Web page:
• Fair enough. My response, just so you know, stems from MY pet peeve. Folks get pissed at things they see elsewhere (often with good reason); then find some unlikely button in a tweet or post of mine and sew an entire vest of angst around it, and I find myself having to answer not for my words and actions, but those of others — which is something I don’t ever want to do. My aim when expressing thoughts in the open is, a, to make sure there is a point to whatever I say and it is worth the reader’s time and b, that I have thought through what I am saying before I say it, while adhering to my own received values.

        This actually is a good case in point — throughout his career people have slammed Srinath as an ordinary medium pacer, and I’ve lost count of the number of times I’ve tried to correct the record, even to the extent of repeatedly retailing the words of several top international batsmen who have said Srinath is the hardest fast bowler they played against. (Also Rahul Dravid, who said he found facing a steamed up Srinath in the nets tougher than most international bowlers in a Test). I rate “fast” vs “medium” the way it is supposed to work: If you are 145 and above as often as you want to be you are fast; if you are 135-138 tops in default setting, you are medium. Period. (In passing, I think Ngidi is fast, actually — the next Test might show you a better picture; here I think everyone barring Rabada, and for a brief while Morkel, bowled within themselves figuring that on this track there was no point to expending too much energy).

        Anyway. Cheers. (Oh, and no offense taken).

    • Overdoing it a bit to make a point that might otherwise be valid? When time permits, do a search for the fastest recorded deliveries in cricket. Might prove interesting.

      As to the “self-flagellation”, none of that. If at all you are following my commentary, I call the good things we do as we do it. And yes, the things that I think are not so good, I call that too. Never believed the job of a reporter is to be a cheerleader. I get “My country right or wrong” quoted at me a lot; that is an incomplete sentence, the full thing is “My country right or wrong, when right to be kept right, when wrong to be put right.”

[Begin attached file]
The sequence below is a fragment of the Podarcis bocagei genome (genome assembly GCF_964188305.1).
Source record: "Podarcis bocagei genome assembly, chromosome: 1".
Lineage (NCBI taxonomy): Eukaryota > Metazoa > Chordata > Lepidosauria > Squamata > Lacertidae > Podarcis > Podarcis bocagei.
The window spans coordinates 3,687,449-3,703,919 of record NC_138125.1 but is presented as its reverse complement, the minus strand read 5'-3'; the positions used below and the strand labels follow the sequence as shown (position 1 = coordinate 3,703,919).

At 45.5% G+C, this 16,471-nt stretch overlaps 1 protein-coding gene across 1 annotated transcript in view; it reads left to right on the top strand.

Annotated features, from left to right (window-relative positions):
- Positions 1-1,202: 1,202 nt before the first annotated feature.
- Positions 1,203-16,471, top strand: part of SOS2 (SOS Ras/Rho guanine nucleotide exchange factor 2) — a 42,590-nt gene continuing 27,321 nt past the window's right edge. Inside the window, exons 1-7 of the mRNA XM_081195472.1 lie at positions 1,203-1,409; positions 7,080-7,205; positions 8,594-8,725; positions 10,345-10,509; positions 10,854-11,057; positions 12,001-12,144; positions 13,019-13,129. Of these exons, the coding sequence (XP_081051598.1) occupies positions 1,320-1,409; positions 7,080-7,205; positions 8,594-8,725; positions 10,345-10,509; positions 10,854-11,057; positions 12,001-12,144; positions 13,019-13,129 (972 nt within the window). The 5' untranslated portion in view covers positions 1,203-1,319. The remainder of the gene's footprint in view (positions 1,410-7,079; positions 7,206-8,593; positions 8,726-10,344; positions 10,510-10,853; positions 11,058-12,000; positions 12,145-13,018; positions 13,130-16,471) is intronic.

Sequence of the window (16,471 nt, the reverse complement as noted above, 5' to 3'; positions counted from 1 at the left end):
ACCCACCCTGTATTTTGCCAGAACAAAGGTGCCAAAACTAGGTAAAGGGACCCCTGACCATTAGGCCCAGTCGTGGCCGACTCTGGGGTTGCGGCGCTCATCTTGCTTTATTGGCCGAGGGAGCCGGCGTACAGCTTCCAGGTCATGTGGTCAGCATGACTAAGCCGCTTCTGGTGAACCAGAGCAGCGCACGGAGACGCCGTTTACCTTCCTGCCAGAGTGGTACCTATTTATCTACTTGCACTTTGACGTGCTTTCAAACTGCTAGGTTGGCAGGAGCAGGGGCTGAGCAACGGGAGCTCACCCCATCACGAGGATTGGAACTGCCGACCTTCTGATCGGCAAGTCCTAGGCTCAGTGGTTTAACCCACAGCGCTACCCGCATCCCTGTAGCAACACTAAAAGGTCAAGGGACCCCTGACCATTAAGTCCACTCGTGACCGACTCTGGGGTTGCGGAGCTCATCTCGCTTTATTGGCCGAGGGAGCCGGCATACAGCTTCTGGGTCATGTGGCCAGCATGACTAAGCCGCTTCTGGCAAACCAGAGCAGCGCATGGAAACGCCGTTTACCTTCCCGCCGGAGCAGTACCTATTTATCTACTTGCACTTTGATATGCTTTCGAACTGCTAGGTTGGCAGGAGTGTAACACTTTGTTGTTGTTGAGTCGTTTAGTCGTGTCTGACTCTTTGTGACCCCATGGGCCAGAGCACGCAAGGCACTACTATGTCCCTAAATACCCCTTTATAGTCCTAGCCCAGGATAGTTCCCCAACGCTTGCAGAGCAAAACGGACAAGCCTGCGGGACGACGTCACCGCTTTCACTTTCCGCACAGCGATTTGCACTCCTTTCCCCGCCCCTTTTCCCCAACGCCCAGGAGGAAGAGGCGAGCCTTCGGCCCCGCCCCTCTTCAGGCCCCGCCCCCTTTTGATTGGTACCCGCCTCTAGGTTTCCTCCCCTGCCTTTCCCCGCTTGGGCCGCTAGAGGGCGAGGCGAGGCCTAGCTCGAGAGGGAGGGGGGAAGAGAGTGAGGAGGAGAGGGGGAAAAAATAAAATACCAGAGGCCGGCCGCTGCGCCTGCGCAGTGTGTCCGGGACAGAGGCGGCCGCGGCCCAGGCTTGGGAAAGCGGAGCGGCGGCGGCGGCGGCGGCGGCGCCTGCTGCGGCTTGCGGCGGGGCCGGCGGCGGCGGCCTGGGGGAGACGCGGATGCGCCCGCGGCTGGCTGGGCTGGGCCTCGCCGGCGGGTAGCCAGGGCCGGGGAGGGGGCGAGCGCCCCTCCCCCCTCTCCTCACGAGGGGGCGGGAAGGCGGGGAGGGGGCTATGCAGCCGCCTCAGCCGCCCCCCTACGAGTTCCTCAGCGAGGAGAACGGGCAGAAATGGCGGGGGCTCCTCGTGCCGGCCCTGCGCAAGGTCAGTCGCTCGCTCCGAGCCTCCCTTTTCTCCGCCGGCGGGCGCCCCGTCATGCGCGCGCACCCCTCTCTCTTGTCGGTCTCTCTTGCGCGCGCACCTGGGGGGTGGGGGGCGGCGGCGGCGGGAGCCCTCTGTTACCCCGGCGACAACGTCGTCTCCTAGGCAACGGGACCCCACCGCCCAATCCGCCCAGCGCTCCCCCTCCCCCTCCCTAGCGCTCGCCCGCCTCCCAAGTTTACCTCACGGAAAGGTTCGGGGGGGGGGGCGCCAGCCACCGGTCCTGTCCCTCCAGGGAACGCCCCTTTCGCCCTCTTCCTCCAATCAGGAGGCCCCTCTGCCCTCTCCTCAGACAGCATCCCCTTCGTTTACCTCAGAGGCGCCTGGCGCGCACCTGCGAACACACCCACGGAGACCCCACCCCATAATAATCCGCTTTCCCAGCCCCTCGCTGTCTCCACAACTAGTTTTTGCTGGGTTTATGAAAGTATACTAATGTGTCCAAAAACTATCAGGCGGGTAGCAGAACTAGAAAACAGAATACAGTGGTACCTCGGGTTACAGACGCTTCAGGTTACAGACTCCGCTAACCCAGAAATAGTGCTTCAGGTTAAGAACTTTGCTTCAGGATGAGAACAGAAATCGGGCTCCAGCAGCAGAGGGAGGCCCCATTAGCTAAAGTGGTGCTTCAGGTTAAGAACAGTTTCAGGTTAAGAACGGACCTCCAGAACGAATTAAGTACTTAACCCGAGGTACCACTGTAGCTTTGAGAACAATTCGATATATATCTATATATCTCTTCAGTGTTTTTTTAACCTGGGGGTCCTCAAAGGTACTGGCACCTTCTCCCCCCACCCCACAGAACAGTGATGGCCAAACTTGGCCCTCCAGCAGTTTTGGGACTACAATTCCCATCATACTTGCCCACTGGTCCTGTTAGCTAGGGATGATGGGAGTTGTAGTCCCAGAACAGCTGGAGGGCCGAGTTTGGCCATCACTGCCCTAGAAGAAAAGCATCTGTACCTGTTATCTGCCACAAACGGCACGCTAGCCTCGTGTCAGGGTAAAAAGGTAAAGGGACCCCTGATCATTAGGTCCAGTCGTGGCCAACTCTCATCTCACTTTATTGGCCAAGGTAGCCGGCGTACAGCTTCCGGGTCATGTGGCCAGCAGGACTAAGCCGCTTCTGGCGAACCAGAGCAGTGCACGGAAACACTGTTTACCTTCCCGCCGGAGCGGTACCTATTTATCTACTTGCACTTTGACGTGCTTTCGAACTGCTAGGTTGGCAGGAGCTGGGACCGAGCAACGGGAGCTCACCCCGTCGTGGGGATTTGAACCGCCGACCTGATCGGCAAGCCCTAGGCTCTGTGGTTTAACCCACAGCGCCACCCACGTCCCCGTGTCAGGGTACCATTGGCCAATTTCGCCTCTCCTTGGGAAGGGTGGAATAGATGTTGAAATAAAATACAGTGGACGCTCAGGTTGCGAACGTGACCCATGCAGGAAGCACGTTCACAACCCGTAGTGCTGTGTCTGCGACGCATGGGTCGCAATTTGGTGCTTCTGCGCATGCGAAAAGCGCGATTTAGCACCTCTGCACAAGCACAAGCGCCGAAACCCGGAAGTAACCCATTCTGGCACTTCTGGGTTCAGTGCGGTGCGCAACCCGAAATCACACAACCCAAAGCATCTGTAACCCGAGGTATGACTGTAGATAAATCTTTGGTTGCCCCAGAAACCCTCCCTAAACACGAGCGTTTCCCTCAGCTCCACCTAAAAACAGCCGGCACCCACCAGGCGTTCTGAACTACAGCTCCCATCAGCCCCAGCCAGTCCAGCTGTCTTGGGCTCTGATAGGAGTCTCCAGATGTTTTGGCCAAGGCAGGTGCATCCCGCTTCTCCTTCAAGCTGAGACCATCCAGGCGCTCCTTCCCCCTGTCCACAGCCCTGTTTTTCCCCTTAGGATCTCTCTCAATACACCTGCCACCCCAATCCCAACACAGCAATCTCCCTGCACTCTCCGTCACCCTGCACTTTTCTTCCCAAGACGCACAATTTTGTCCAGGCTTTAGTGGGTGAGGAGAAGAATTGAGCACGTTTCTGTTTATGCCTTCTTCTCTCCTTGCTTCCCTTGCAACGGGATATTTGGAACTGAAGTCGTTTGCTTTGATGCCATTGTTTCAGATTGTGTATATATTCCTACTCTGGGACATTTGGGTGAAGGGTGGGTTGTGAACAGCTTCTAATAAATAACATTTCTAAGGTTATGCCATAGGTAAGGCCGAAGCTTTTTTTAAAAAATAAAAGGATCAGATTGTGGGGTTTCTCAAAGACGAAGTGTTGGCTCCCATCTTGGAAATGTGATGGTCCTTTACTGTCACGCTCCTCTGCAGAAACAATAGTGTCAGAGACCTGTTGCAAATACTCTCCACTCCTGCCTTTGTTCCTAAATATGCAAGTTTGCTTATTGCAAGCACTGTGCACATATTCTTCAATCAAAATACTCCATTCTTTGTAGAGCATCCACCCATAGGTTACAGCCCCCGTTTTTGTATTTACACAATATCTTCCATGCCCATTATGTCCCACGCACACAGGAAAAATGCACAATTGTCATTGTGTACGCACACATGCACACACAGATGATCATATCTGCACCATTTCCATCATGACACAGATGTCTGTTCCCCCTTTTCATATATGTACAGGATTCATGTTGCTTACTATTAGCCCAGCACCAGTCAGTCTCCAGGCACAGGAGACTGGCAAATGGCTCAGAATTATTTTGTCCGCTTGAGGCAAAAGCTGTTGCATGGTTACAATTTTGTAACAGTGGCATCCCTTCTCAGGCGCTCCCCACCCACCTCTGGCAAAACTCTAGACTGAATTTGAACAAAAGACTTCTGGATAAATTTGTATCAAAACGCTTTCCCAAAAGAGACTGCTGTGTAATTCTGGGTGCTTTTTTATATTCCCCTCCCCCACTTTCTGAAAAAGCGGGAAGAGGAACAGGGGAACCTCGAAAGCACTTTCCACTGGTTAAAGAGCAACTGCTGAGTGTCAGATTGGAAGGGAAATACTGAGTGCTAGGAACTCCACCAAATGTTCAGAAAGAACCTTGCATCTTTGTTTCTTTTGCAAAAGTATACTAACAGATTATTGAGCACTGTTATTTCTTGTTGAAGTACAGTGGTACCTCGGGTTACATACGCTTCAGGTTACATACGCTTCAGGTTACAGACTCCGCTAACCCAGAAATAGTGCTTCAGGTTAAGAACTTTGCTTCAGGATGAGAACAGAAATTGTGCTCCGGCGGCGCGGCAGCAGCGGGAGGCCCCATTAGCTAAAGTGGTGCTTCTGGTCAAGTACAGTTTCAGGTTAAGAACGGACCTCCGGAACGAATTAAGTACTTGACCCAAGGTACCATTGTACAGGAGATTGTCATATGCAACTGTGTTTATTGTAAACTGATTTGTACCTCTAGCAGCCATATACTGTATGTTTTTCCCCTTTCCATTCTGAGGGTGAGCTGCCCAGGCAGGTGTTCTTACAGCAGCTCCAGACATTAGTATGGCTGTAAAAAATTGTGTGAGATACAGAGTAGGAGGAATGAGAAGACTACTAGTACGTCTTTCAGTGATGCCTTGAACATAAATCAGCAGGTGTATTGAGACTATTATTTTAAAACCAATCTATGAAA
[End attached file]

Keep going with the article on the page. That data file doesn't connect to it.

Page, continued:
To move your argument from the general to the specific — where did I ever say Shami and the others don’t have good seam position? Question: If you were watching, did you see anyone actually move the ball both ways? Barring Bhuvi in Newlands? Not like movement is not on offer — it is. So what is the point of this “seam position”?

      Also, I didn’t say Shami is not a Test bowler, I said in overseas conditions, he is not a top pick. Because his lack of inches takes bounce out of the equation pretty much, unless he bangs it in short, which is not a big problem for Proteas, Aus and England. If the conditions aid natural swing and reverse, I’d pick him every time. But if your idea of being a reporter is I have to talk up Shami’s game, or whoever’s, irrespective of conditions and opposition, you are on the wrong blog, sorry. (PS: Before Test 1 I picked Ishant for the lineup. Took a Test for wisdom to dawn, and Ishant proved my point for me in the first innings. So maybe I am just calling what I think, within my limitations, only just not being the rah-rah cheerleader you seem to expect me to be?)

      • Hah, don’t take that shortcut! Would’ve thought you knew me better than to think I want you to be some nationalist about the seam bowlers lol.

        “If at all you are following my commentary”

        Seriously?

        “where did I ever say Shami and the others don’t have good seam position?”

        What does “I use the descriptor loosely” mean?

  3. For the love of all that’s holy, unpin that fucking tweet with the horrendous face. Have pity on those of us who don’t use the app.